Decision of the Complaints Committee 00779-19 Sutton v Daily Express
Summary of Complaint
1. William Sutton complained to the Independent Press Standards Organisation that the Daily Express breached Clause 1 (Accuracy) of the Editors' Code of Practice in an article headlined "SECOND VOTE WILL LEAD TO CIVIL UNREST", published on 22 January 2019.
2. The article appeared on the front page of the newspaper, and continued on pages 4 and 5. The sub-headline said "PM: New poll would threaten democracy", and the article reported that the Prime Minister had "warned that a second EU referendum could trigger civil disorder and unrest across Britain by destroying trust in Parliament". The article went on to quote the Prime Minister's comment that a second referendum "'could damage social cohesion by undermining faith in our democracy'".
3. The complainant said that the article was inaccurate in breach of Clause 1 (Accuracy), because the front page headline stated as fact that a second referendum would lead to civil unrest, when this was only a possibility, and the Prime Minister had stated social cohesion "'could'" be damaged. The complainant also said that the article breached Clause 3 (Harassment) because its headline represented a veiled threat to individuals including himself who were campaigning for a second referendum, suggesting that any civil unrest would be the fault of those campaigners, rather than its perpetrators. He said that the headline was aimed at deterring their campaign, which represented harassment.
4. The publication denied any breach of Clause 1 (Accuracy). It said that the words "will lead to" in the headline showed that the newspaper's intention was to suggest that a second referendum would precipitate a move towards civil unrest; it did not indicate that this was a certainty. The publication also said that the article made clear that the Prime Minister had suggested that there was a potential for civil unrest in the event of a second referendum, by quoting directly from her comment that “a second referendum could damage social cohesion by undermining faith in our democracy”. It said that the remainder of the article was an interpretation of this warning, and noted that the headline was not presented as a direct quotation from the Prime Minister.
Relevant Code Provisions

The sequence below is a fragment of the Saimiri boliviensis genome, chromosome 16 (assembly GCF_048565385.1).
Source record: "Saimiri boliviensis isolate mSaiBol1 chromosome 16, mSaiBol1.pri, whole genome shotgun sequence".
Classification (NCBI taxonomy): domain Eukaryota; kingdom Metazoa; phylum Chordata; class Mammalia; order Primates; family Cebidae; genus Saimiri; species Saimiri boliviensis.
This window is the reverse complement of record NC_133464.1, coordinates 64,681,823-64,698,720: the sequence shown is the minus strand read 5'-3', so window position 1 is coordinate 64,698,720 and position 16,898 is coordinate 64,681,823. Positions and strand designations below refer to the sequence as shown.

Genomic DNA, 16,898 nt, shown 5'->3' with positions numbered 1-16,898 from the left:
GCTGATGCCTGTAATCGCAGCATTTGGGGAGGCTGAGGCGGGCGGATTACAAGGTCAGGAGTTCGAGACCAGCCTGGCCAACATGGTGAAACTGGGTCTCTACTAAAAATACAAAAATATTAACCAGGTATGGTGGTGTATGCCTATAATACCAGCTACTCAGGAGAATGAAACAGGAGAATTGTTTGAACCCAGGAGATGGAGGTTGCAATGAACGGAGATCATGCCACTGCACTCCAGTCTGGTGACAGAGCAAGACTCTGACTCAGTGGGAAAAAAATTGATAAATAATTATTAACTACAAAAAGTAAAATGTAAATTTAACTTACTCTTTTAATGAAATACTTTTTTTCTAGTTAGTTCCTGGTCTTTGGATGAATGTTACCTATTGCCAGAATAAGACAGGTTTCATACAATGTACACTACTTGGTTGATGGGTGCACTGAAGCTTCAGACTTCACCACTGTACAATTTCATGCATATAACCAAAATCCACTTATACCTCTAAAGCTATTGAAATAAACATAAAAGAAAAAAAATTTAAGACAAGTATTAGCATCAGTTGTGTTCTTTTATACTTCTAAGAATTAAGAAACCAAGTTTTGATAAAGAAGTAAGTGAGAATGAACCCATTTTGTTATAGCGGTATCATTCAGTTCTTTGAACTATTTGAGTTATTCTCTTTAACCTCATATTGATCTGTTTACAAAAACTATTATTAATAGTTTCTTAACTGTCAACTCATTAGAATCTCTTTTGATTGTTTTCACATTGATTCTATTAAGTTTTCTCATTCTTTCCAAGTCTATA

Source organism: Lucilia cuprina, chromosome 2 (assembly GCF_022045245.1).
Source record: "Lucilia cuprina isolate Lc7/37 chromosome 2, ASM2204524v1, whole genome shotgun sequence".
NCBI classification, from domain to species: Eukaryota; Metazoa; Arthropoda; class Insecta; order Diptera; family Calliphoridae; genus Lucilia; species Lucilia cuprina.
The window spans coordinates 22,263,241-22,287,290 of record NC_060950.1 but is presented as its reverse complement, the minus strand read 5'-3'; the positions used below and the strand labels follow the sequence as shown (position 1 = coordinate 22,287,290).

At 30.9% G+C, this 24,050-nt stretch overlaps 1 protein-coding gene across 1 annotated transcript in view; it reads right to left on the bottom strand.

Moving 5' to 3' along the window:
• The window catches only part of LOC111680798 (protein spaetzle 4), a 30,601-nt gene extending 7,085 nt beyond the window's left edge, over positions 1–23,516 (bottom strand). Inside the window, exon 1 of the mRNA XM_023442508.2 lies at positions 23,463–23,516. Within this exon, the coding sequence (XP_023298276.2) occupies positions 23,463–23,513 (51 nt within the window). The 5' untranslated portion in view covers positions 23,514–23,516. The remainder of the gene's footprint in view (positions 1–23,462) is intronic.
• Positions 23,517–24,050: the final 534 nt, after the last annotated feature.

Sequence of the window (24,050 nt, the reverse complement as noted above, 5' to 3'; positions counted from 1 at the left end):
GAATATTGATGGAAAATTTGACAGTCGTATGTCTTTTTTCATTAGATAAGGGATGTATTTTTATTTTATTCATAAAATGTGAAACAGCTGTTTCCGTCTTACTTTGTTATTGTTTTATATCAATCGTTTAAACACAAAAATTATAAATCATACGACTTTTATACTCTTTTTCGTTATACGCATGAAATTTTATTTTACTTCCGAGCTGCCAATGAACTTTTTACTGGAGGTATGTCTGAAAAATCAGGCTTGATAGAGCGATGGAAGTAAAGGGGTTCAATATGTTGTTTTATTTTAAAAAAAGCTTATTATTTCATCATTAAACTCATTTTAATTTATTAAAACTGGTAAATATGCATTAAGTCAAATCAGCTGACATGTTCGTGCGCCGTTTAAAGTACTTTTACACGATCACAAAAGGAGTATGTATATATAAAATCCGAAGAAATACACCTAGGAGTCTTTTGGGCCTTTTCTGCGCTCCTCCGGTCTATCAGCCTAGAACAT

5. Clause 1 (Accuracy)
i) The Press must take care not to publish inaccurate, misleading or distorted information or images, including headlines not supported by the text.
ii) A significant inaccuracy, misleading statement or distortion must be corrected, promptly and with due prominence, and — where appropriate — an apology published. In cases involving IPSO, due prominence should be as required by the regulator.
iii) A fair opportunity to reply to significant inaccuracies should be given, when reasonably called for.
iv) The Press, while free to editorialise and campaign, must distinguish clearly between comment, conjecture and fact.
Findings of the Committee
6. The complainant had not sought to argue that the Prime Minister’s comments could not be interpreted as a reference to possible civil disorder; rather, he was concerned that the headline suggested that this was an inevitable outcome, rather than a possibility.
7. The headline claim that a second referendum “will lead to civil unrest” was not attributed to the Prime Minister, and was not a direct quotation from her speech. The sub-headline summarised the Prime Minister’s position that a “new poll would threaten democracy”; the Prime Minister’s position was reported in the first line of the article, which explained that she had warned that a second referendum “could trigger civil disorder and unrest across Britain by destroying trust in Parliament”, and the article went on to quote the Prime Minister’s claim that it “’could damage social cohesion by undermining faith in our democracy’”. The headline did not suggest that the Prime Minister personally had said that a second referendum would inevitably “lead to civil unrest”; the headline was the position of the newspaper — in light of the warnings given by the Prime Minister — and was presenting a prediction, which would have been understood by readers of the headline. The Committee did not, in these circumstances, consider that there had been a failure to take care over the presentation of the headline, and it did not consider that the headline gave rise to any significantly misleading impression that would require correction. There was no breach of Clause 1.
8. The terms of Clause 3 (Harassment) generally relate to the nature of approaches made by journalists to individuals, and are usually engaged when an individual continues to be contacted or approached by journalists after having made a request to desist. In this case, the complainant had not been approached by any journalist; rather, he disagreed with the headline and felt that it was an attempt to change his behaviour. This was not a concern that engaged with the terms of Clause 3.
9. The complaint
was not upheld.
Remedial action required
Date complaint received: 22/01/2019
Date decision issued: 29/05/2019
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